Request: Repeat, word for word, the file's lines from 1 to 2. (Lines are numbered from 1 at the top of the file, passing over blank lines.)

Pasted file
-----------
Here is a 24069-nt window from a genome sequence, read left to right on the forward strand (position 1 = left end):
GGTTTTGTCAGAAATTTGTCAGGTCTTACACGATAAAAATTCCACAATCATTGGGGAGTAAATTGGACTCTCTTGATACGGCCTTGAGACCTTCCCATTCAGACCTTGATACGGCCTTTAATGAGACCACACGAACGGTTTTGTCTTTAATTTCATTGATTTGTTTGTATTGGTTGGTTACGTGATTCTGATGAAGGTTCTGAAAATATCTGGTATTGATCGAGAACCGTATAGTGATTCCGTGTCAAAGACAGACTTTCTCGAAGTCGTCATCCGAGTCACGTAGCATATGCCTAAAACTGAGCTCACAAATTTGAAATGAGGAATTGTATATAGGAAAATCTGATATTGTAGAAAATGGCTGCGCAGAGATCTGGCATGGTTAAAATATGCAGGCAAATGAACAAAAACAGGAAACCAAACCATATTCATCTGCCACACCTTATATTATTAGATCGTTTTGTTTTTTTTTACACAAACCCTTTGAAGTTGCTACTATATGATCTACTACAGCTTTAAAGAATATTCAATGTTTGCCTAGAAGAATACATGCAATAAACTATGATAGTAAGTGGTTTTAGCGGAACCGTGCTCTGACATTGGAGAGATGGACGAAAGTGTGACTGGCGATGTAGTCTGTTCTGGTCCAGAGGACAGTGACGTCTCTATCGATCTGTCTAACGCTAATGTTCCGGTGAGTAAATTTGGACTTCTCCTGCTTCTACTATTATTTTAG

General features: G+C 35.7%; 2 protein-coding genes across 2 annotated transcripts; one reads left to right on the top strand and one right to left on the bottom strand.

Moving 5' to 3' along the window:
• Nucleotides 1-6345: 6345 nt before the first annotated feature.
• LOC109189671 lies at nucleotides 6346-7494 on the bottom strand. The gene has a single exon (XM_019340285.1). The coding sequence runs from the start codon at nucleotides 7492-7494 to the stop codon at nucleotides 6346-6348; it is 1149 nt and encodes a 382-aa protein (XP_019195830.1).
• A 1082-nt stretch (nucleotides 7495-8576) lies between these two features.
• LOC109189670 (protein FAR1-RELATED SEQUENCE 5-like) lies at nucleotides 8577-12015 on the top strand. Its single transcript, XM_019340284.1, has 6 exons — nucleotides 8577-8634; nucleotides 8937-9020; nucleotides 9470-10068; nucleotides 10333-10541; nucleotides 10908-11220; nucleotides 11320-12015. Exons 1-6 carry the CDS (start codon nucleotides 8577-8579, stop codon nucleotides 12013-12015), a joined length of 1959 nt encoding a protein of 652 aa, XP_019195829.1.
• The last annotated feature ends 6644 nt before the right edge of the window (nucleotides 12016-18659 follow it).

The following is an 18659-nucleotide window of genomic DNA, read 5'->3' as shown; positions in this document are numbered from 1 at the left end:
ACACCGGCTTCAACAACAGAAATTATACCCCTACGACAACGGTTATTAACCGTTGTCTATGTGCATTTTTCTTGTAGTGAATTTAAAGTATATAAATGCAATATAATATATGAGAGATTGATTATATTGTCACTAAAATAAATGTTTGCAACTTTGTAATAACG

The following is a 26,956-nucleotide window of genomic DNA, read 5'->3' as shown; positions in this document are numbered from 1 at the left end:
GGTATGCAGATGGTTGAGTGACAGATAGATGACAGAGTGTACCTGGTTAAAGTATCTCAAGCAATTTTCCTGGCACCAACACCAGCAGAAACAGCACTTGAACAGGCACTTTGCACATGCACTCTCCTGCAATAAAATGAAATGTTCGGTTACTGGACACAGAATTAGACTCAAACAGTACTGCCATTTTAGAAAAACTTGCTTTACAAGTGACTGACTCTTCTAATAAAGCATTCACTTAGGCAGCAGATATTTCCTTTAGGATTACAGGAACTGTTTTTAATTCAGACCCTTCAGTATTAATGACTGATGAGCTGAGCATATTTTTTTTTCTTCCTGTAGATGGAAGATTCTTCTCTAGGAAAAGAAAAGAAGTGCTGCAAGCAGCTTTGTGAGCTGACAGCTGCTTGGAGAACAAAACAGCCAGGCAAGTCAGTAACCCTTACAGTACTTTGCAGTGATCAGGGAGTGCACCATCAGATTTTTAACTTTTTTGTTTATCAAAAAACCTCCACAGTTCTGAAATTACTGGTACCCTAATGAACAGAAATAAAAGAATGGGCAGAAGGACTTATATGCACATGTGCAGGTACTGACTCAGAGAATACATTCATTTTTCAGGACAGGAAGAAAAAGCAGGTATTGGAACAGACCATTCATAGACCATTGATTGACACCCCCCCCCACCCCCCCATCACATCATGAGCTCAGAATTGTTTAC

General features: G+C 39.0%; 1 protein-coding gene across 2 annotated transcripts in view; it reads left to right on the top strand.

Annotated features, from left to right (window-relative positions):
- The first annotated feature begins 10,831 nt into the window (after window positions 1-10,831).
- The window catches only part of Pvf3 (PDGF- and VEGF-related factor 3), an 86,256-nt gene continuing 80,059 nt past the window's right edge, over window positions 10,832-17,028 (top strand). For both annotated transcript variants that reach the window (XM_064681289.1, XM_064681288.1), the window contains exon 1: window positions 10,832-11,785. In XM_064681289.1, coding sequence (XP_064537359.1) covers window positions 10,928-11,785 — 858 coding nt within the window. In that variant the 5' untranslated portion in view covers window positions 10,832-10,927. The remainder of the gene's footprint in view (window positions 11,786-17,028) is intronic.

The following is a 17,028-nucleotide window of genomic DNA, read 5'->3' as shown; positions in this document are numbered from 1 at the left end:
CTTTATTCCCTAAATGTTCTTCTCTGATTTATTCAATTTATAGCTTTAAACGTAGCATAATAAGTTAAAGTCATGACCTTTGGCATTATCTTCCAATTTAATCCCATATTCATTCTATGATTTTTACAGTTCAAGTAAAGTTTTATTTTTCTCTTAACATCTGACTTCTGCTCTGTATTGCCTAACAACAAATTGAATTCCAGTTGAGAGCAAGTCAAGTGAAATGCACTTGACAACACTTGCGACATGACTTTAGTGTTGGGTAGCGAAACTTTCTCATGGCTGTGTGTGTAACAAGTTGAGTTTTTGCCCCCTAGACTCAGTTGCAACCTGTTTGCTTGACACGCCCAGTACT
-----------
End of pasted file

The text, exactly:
Here is a 24069-nt window from a genome sequence, read left to right on the forward strand (position 1 = left end):
GGTTTTGTCAGAAATTTGTCAGGTCTTACACGATAAAAATTCCACAATCATTGGGGAGTAAATTGGACTCTCTTGATACGGCCTTGAGACCTTCCCATTCAGACCTTGATACGGCCTTTAATGAGACCACACGAACGGTTTTGTCTTTAATTTCATTGATTTGTTTGTATTGGTTGGTTACGTGATTCTGATGAAGGTTCTGAAAATATCTGGTATTGATCGAGAACCGTATAGTGATTCCGTGTCAAAGACAGACTTTCTCGAAGTCGTCATCCGAGTCACGTAGCATATGCCTAAAACTGAGCTCACAAATTTGAAATGAGGAATTGTATATAGGAAAATCTGATATTGTAGAAAATGGCTGCGCAGAGATCTGGCATGGTTAAAATATGCAGGCAAATGAACAAAAACAGGAAACCAAACCATATTCATCTGCCACACCTTATATTATTAGATCGTTTTGTTTTTTTTTACACAAACCCTTTGAAGTTGCTACTATATGATCTACTACAGCTTTAAAGAATATTCAATGTTTGCCTAGAAGAATACATGCAATAAACTATGATAGTAAGTGGTTTTAGCGGAACCGTGCTCTGACATTGGAGAGATGGACGAAAGTGTGACTGGCGATGTAGTCTGTTCTGGTCCAGAGGACAGTGACGTCTCTATCGATCTGTCTAACGCTAATGTTCCGGTGAGTAAATTTGGACTTCTCCTGCTTCTACTATTATTTTAG